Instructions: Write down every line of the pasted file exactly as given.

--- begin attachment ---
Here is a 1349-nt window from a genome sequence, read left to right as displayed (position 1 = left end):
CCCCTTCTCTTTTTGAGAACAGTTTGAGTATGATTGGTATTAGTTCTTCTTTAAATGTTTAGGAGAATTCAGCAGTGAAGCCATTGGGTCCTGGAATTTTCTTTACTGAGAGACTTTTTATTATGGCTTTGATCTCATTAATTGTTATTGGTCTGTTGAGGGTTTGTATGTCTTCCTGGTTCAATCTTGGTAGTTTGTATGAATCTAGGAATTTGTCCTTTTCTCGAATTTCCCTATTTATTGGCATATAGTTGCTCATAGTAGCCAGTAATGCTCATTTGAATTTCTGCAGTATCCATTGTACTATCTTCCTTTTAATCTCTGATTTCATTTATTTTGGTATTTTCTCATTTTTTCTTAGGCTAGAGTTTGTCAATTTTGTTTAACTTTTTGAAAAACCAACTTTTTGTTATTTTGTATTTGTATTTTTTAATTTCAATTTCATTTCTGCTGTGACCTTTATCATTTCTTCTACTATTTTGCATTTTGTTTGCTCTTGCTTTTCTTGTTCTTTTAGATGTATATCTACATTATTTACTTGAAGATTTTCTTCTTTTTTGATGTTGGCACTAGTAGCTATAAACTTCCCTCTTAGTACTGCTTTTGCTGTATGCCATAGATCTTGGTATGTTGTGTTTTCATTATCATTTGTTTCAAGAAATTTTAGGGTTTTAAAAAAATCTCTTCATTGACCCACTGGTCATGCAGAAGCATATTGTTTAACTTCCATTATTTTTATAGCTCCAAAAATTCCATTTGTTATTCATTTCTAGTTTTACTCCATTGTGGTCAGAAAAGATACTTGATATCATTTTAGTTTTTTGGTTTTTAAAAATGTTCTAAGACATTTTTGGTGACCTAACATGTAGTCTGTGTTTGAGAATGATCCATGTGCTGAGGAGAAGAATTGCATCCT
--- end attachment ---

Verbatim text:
Here is a 1349-nt window from a genome sequence, read left to right as displayed (position 1 = left end):
CCCCTTCTCTTTTTGAGAACAGTTTGAGTATGATTGGTATTAGTTCTTCTTTAAATGTTTAGGAGAATTCAGCAGTGAAGCCATTGGGTCCTGGAATTTTCTTTACTGAGAGACTTTTTATTATGGCTTTGATCTCATTAATTGTTATTGGTCTGTTGAGGGTTTGTATGTCTTCCTGGTTCAATCTTGGTAGTTTGTATGAATCTAGGAATTTGTCCTTTTCTCGAATTTCCCTATTTATTGGCATATAGTTGCTCATAGTAGCCAGTAATGCTCATTTGAATTTCTGCAGTATCCATTGTACTATCTTCCTTTTAATCTCTGATTTCATTTATTTTGGTATTTTCTCATTTTTTCTTAGGCTAGAGTTTGTCAATTTTGTTTAACTTTTTGAAAAACCAACTTTTTGTTATTTTGTATTTGTATTTTTTAATTTCAATTTCATTTCTGCTGTGACCTTTATCATTTCTTCTACTATTTTGCATTTTGTTTGCTCTTGCTTTTCTTGTTCTTTTAGATGTATATCTACATTATTTACTTGAAGATTTTCTTCTTTTTTGATGTTGGCACTAGTAGCTATAAACTTCCCTCTTAGTACTGCTTTTGCTGTATGCCATAGATCTTGGTATGTTGTGTTTTCATTATCATTTGTTTCAAGAAATTTTAGGGTTTTAAAAAAATCTCTTCATTGACCCACTGGTCATGCAGAAGCATATTGTTTAACTTCCATTATTTTTATAGCTCCAAAAATTCCATTTGTTATTCATTTCTAGTTTTACTCCATTGTGGTCAGAAAAGATACTTGATATCATTTTAGTTTTTTGGTTTTTAAAAATGTTCTAAGACATTTTTGGTGACCTAACATGTAGTCTGTGTTTGAGAATGATCCATGTGCTGAGGAGAAGAATTGCATCCT